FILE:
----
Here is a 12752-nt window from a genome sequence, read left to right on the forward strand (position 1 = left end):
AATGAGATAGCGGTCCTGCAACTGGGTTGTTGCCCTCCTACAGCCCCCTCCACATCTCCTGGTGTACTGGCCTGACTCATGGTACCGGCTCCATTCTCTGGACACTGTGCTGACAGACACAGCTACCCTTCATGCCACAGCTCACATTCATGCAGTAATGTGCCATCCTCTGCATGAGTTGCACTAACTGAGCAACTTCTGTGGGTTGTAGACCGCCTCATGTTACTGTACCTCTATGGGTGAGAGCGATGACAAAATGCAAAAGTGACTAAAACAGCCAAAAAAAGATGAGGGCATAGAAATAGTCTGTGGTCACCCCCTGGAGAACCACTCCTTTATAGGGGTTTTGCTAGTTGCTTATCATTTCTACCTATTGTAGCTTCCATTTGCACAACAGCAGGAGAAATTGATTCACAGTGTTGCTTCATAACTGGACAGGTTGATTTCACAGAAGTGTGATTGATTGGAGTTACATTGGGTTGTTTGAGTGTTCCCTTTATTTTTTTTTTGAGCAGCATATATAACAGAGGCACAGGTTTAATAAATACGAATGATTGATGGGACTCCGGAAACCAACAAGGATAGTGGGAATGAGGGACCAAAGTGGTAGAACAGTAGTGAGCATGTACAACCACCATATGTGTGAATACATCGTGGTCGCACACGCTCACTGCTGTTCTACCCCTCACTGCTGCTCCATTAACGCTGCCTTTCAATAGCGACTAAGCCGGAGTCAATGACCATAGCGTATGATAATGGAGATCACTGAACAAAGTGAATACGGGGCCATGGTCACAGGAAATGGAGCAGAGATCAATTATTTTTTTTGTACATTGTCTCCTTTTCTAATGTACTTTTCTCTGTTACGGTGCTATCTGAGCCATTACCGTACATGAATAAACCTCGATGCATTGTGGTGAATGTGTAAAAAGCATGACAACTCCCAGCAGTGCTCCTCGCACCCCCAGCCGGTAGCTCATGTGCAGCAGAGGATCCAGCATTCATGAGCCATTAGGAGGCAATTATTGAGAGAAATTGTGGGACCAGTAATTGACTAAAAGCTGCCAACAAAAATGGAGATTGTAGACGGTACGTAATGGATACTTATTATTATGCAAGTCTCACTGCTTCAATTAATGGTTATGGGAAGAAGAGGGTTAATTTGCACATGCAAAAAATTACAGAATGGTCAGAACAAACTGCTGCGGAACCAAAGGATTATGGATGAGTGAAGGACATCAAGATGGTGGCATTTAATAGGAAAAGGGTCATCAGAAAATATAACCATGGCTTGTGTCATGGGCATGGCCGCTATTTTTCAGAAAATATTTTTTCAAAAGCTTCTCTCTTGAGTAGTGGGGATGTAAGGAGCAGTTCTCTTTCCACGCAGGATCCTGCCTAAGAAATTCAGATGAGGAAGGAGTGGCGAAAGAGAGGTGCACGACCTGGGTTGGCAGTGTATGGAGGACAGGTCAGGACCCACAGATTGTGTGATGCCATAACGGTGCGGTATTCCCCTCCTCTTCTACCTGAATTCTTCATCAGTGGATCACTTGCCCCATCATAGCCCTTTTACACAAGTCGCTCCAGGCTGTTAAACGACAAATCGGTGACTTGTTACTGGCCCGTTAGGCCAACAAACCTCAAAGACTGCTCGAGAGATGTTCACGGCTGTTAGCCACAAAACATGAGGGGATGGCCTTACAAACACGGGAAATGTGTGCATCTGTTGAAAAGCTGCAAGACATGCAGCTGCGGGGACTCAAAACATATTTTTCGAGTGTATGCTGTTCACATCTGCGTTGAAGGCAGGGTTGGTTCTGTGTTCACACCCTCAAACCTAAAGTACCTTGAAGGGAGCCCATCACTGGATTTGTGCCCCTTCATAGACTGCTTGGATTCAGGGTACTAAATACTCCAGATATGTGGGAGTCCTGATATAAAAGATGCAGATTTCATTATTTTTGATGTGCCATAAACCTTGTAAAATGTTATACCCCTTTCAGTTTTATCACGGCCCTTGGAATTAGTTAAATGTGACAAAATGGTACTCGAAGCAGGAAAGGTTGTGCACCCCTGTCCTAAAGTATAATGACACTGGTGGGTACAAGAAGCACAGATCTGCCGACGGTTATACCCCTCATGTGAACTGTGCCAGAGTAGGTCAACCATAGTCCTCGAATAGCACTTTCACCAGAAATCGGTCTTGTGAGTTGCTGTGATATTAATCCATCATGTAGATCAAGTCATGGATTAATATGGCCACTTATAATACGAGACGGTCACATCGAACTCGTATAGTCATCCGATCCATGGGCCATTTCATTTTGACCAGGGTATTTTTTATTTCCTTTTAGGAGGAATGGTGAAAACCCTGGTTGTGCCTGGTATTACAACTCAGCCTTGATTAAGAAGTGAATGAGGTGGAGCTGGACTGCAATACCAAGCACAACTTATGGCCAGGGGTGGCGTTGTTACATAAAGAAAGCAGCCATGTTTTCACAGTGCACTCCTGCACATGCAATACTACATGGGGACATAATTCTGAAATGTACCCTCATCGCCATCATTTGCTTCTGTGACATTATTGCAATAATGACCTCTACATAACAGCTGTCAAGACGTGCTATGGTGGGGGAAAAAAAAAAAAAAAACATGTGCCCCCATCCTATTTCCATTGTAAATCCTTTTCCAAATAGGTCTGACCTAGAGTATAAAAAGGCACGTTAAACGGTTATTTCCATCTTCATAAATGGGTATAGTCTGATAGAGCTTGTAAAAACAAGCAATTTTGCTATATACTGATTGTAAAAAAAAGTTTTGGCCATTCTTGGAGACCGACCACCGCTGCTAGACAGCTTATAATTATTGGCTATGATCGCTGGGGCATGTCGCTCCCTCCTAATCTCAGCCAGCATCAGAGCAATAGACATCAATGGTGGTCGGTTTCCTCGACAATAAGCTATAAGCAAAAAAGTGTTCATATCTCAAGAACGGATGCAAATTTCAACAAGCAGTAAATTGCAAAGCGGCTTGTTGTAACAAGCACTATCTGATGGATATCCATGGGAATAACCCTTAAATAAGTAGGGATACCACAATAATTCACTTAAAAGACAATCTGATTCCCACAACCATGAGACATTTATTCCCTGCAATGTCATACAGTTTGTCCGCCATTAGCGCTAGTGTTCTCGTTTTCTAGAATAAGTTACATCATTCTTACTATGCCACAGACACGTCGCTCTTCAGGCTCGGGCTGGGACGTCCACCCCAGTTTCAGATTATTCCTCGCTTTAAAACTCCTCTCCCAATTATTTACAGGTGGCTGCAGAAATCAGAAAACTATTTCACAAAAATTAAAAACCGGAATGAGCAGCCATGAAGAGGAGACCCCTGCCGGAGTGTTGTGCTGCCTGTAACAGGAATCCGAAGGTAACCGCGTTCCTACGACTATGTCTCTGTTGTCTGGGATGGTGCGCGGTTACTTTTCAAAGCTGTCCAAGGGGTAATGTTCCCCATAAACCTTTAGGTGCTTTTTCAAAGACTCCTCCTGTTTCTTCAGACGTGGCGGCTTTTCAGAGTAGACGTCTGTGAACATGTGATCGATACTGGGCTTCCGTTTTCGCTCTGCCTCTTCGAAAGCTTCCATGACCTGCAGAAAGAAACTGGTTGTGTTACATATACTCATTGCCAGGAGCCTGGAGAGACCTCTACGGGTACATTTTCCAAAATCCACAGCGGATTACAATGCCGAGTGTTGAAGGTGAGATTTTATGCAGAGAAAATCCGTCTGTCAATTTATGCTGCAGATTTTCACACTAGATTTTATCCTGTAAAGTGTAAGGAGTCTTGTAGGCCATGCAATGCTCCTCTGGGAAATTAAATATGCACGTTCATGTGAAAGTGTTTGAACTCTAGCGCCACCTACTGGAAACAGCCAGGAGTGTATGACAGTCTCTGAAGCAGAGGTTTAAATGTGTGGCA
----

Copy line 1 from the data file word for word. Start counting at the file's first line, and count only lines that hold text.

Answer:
Here is a 12752-nt window from a genome sequence, read left to right on the forward strand (position 1 = left end):